The pedestal base mounted blowers were sold to people who wanted to build their own hearth or replace traditional bellows on an existing masonry hearth.

I use a Champion 400 series blower with 12" diameter fan on my own forge. This is a Champion riveted steel hearth with their "Whirlwind" firepot/tuyere. When Champion sold their blowers, at least in the 1909 catalog, they included a blast pipe and tuyere. The tuyere is a casting which was placed at the bottom of the forge hearth to blow draft air up into the fire and allow dumping ashes & clinkers. Some people got just the blower and used galvanized 'stove pipe' to connect the blower to their forge hearth. It looks like the OP had a tough time getting this blower apart. It is hard to date the OP's grandfather's blower. On the 400 series blowers, Champion cast the patent dates into the gearcases. They also stamped serial numbers on the 400 series gearcases. This blower has no visible patent dates, so is even more difficult to date. Add to the equation that fact that the OP's grandfather may not have been the original purchaser of this blower. It could have been bought used, maybe picked out of a junk pile prior to WWII scrap drives... it's anyone's guess.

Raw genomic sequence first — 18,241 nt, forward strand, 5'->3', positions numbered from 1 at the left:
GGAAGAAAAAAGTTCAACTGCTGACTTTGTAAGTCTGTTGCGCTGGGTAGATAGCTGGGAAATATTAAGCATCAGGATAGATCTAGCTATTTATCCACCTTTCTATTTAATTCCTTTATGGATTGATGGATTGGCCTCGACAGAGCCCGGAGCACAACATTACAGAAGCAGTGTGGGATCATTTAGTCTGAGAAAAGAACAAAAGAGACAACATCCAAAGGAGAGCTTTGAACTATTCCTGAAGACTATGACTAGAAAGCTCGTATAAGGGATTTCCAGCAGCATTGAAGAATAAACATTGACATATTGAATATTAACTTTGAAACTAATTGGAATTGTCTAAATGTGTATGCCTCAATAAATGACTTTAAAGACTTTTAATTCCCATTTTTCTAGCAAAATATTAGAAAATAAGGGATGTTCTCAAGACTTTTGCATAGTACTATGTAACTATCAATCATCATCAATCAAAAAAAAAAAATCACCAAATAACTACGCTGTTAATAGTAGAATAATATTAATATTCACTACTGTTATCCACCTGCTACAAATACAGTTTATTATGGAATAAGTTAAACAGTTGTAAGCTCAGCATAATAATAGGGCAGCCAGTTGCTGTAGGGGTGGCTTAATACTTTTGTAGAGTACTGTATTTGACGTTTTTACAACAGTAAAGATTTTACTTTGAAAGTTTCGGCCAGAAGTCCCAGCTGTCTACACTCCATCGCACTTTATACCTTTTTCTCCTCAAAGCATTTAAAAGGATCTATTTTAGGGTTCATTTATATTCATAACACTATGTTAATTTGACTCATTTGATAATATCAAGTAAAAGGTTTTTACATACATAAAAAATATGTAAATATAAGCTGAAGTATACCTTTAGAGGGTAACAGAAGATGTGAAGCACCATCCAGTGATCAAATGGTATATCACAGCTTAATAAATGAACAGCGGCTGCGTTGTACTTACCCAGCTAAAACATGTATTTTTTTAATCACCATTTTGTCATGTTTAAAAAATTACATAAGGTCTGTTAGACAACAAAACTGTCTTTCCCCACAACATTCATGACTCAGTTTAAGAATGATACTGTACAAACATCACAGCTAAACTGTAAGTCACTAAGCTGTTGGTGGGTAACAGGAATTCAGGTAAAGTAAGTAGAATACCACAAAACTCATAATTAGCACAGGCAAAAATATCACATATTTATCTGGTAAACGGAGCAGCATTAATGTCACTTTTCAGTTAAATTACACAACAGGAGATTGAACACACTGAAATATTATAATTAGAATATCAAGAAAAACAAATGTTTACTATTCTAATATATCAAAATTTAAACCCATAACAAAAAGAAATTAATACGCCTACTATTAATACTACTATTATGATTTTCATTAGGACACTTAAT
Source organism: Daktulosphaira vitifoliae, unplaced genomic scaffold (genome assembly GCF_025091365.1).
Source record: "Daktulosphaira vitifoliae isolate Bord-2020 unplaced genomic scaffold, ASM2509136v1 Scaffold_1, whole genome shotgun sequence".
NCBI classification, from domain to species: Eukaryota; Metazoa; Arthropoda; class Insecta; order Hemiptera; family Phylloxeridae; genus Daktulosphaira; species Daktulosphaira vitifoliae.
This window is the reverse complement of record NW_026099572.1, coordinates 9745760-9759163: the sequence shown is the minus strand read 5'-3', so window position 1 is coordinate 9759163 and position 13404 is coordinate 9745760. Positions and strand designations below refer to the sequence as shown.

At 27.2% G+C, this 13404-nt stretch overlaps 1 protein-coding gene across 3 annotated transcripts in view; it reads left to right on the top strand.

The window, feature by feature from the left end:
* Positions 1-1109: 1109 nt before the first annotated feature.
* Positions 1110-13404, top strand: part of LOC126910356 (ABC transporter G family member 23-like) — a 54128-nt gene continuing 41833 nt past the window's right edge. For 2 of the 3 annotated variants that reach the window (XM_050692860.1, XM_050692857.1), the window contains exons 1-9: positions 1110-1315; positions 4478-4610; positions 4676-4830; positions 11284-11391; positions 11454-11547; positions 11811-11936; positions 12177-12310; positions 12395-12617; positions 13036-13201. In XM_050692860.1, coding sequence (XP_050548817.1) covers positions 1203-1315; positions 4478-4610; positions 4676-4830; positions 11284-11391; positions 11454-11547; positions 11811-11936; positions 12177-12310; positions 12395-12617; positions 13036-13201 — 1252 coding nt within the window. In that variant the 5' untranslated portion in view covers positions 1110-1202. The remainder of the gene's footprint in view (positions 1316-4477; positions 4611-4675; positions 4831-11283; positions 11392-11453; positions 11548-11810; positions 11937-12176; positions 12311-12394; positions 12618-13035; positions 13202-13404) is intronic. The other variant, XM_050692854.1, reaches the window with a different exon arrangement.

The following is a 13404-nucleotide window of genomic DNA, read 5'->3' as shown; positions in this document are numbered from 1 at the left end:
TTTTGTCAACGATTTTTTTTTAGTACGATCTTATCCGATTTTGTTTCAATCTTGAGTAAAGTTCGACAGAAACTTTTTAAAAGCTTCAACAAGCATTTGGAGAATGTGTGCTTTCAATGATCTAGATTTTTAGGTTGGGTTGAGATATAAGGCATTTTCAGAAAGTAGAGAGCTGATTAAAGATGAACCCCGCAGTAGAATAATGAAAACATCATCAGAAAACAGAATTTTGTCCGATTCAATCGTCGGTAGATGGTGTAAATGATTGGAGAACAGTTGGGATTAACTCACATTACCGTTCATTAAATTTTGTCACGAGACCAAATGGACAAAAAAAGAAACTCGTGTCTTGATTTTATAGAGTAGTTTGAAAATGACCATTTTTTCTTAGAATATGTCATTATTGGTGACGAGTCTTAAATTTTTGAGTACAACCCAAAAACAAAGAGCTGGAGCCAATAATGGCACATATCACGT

Wow! Thank u so much for the info! One thing tho, the gears weren't exposed tho. I just had the top off of it
 
I would recommend not taking apart the gearbox. Clean & flush it by filling with solvent or diesel and then fill with oil. Only take it apart if it is really bad. I watch some blacksmithing forums and people have had problems during re assembly when they thought they were "helping" by taking it apart to clean. ;) I cant remember the details as to why.
When working good you should be able to give the crank a few good turns and it spins by itself for 2 or 3 or more revolutions of the handle.
 
I would recommend not taking apart the gearbox. Clean & flush it by filling with solvent or diesel and then fill with oil. Only take it apart if it is really bad. I watch some blacksmithing forums and people have had problems during re assembly when they thought they were "helping" by taking it apart to clean. ;) I cant remember the details as to why.
When working good you should be able to give the crank a few good turns and it spins by itself for 2 or 3 or more revolutions of the handle.